Although music became ubiquitous in American life even before the Civil War, the conflict between North and South took it to new heights of importance.
For the more than 3 million soldiers who joined the Union and Confederate armies from 1861 to 1865, music served as a backdrop to their daily activities, lifted their spirits before difficult battles, and kept morale high. if necessary as the war dragged on. For those at home, the music that emerged from the conflict served as a bond with loved ones and eventually made its way into the fabric of American life.
The role of music in the military
Soldiers played an important role in popularizing songs during the Civil War. Union and Confederation regiments performed and sang as they marched and in their camps, broadcasting their chosen songs to communities they encountered across the country. In addition to the large military bands assigned to army units, smaller groups of musicians in the field played instruments such as fifes, drums and bugles to accompany the troops in their daily activities – from waking up and the call for exercises and extinction marches during battle. By some estimates, the total number of military musicians who served in the war reached nearly 54,000.
Now familiar as the tune played at military funerals, and to end the day at US Army bases, “Taps” first appeared in 1862, when a Union General worked with the bugle of his brigade to develop a new bugle call to extinguish fires. The “taps” quickly spread to other units of the Union Army and were first used in a military funeral during the Peninsular Campaign in Virginia later that year.
READ MORE: Culture of Civil War
Popular songs from both sides
The Civil War led to a boom in American writing: historian Christian McWhirter estimates that between 9,000 and 10,000 songs were published as sheet music during the war, including some 2,000 in the first year alone conflict.
Among the many patriotic hymns, sentimental love songs, and energetic marching tunes that the war produced, each side had certain songs particularly popular among the soldiers. Union favorites such as “John Brown’s Body”, “The Battle Cry of Freedom” and “We Are Coming, Father Abraham” have exalted President Abraham Lincoln, the Union of States and the anti-slavery cause. For soldiers and Confederate citizens, songs such as “Dixie,” “Maryland, My Maryland” and “The Bonnie Blue Flag” glorified the Southern cause.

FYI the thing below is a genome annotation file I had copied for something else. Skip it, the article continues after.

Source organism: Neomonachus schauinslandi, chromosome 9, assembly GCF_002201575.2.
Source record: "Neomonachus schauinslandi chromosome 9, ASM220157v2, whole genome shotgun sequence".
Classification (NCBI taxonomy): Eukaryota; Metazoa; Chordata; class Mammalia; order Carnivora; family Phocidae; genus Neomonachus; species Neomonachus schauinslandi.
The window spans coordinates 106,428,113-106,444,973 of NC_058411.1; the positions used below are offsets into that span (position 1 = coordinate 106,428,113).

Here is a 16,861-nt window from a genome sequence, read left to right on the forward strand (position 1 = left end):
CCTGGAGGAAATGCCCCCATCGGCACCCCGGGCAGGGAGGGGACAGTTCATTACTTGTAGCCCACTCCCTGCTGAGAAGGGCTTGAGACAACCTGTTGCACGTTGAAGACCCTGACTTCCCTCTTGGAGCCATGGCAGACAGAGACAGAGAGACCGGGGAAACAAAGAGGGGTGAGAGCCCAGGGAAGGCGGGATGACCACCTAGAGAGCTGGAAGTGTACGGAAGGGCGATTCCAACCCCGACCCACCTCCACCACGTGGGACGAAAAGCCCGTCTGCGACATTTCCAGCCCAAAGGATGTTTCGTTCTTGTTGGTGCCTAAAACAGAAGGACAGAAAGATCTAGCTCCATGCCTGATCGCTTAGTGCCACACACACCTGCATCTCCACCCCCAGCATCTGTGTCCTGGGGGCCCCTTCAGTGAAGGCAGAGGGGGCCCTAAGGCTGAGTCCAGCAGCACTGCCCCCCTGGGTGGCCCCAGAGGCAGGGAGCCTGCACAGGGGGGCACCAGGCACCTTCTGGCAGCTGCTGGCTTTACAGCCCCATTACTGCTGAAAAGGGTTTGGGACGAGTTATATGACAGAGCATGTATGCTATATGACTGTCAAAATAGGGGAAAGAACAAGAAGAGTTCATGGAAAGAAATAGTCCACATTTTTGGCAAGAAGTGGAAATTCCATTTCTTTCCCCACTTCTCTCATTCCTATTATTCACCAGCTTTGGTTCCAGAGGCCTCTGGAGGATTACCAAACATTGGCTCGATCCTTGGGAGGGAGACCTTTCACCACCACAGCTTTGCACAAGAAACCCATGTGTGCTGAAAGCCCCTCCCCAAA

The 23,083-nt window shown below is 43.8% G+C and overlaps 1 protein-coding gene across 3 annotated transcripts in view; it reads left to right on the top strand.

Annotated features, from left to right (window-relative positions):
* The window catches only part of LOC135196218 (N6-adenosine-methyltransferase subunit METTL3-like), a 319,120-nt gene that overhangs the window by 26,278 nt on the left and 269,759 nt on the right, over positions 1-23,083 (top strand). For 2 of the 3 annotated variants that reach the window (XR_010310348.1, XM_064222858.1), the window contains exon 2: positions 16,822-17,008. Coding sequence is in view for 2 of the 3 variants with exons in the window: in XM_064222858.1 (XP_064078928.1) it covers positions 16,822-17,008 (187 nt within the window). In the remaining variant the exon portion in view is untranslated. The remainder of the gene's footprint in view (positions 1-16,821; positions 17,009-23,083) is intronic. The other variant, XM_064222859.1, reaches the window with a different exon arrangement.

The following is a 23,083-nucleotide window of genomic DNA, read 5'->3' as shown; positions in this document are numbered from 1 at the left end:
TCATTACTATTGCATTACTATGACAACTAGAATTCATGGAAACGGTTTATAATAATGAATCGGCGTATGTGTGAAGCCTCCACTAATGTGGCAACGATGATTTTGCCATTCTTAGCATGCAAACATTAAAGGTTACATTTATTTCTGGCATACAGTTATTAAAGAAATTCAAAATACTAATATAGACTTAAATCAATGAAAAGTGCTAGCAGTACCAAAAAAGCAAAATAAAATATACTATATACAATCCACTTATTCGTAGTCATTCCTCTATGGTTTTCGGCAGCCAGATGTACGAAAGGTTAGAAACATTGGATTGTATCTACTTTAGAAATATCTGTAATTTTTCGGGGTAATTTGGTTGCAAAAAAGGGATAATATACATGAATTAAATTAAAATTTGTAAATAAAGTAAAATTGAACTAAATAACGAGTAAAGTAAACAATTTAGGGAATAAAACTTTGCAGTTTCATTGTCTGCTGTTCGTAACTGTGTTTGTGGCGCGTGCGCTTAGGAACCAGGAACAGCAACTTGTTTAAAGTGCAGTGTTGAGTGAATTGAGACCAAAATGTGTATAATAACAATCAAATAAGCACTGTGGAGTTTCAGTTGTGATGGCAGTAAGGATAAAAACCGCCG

Some songs were popular on both sides, including the lively melody “When Johnny Comes Marching Home,” which US troops would later sing during World War I and II. While camping on either side of the Rappahannock River in December 1862, a few weeks after the Battle of Fredericksburg, Union and Confederation troops reportedly gathered to sing the poignant ballad “Home Sweet Home” .
With black soldiers making up nearly 10% of the Union army at the end of the Civil War, the conflict also introduced many Union soldiers and other northerners to African-American music. In particular, spiritual elders like “Go Down, Moses” (also known as “Let My People Go”) and “Michael, Row Your Boat Ashore” have found a larger audience, although the lack of music. written and recorded at the time meant that many black musical traditions were lost in history.
READ MORE: 6 black heroes of the Civil War
The legacy of ‘Dixie’
Ironically, the most enduring song linked to the old Confederacy was written by a composer from the North. Daniel Emmett originally wrote “Dixie” in Ohio in 1859 as the final number for a minstrel show. These performances, which were humiliating to African Americans, were a popular form of entertainment at the time and featured white, blackface-clad performers playing scenes from Southern life. The song became a popular hit before it was appropriated by the Confederacy as a patriotic anthem during the Civil War, even President Lincoln later lauded it as “one of the best songs I have ever heard.”
Years after the end of the war, “Dixie” was adopted by whites in the South who sought to revive the idyllic image of Confederation, as well as white supremacy in the South. “’Dixie’ was part of the score for Birth of a nation, the movie that helped revive the Ku Klux Klan, “writer Tony Horwitz told NPR in 2018.” It was adopted by the segregationist Dixiecrats in the 1940s. And in the 1950s it was sung by white women protesting against the integration of schools in Arkansas and elsewhere.
‘The Battle Anthem of the Republic’
The story of one of the country’s most enduring anthems began during the Civil War, when poet and activist Julia Ward Howe traveled to Washington, DC in late 1861. On a tour of the Union camps in northern Virginia, Howe heard them sing “John Brown’s Body,” which honored the radical abolitionist who was executed for raiding Harper’s Ferry. That night, Howe was inspired to write new, more poetic lyrics to the song, publishing the result in February 1862 in the Atlantic monthly.
Howe’s version, titled “The Battle Hymn of the Republic,” has become the version of the song we know best today, with its eloquent message against slavery, including the exhortation, “Let us die to make the free men ”. As Andrew Limbong writes for NPR, later generations of very different Americans would use the Civil War-era anthem for their own purposes: Conservative activist Anita Bryant played it at anti-gay rallies, while Martin Luther King, Jr. quoted Howe’s words (“My eyes have seen the glory of the coming of the Lord”) in his famous speech “I have been on top of the mountain”, delivered the day before his died in 1968.